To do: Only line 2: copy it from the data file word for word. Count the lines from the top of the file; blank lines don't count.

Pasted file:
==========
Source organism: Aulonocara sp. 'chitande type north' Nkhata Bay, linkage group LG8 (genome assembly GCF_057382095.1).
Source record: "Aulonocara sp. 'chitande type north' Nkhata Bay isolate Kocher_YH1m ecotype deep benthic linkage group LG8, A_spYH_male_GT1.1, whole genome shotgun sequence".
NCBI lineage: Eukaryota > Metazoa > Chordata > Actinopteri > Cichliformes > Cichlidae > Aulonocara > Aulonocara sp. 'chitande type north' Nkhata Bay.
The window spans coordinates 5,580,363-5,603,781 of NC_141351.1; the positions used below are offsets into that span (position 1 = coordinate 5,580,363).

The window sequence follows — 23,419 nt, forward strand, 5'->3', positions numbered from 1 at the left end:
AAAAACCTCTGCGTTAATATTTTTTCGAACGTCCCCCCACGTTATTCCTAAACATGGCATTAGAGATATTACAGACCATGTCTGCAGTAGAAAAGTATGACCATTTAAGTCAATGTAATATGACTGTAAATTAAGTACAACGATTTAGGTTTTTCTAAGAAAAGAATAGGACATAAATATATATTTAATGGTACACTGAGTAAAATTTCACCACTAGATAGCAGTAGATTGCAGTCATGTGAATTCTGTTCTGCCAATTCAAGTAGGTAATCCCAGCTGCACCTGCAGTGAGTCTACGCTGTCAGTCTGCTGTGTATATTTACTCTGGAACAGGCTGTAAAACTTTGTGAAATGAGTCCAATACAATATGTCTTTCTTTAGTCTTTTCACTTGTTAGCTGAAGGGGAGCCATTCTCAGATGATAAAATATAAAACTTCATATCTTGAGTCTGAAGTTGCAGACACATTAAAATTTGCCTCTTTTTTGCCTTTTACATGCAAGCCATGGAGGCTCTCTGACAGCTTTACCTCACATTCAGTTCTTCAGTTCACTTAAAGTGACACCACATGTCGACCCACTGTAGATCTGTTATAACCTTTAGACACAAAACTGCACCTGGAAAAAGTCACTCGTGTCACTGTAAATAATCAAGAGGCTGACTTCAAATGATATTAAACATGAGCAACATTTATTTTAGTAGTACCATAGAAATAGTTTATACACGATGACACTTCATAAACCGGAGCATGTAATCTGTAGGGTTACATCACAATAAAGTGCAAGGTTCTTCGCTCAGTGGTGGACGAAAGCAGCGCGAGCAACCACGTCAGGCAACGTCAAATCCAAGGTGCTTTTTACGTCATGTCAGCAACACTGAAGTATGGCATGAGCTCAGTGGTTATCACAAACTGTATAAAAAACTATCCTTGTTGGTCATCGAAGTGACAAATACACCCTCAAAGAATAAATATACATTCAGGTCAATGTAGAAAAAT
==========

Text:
Source record: "Aulonocara sp. 'chitande type north' Nkhata Bay isolate Kocher_YH1m ecotype deep benthic linkage group LG8, A_spYH_male_GT1.1, whole genome shotgun sequence".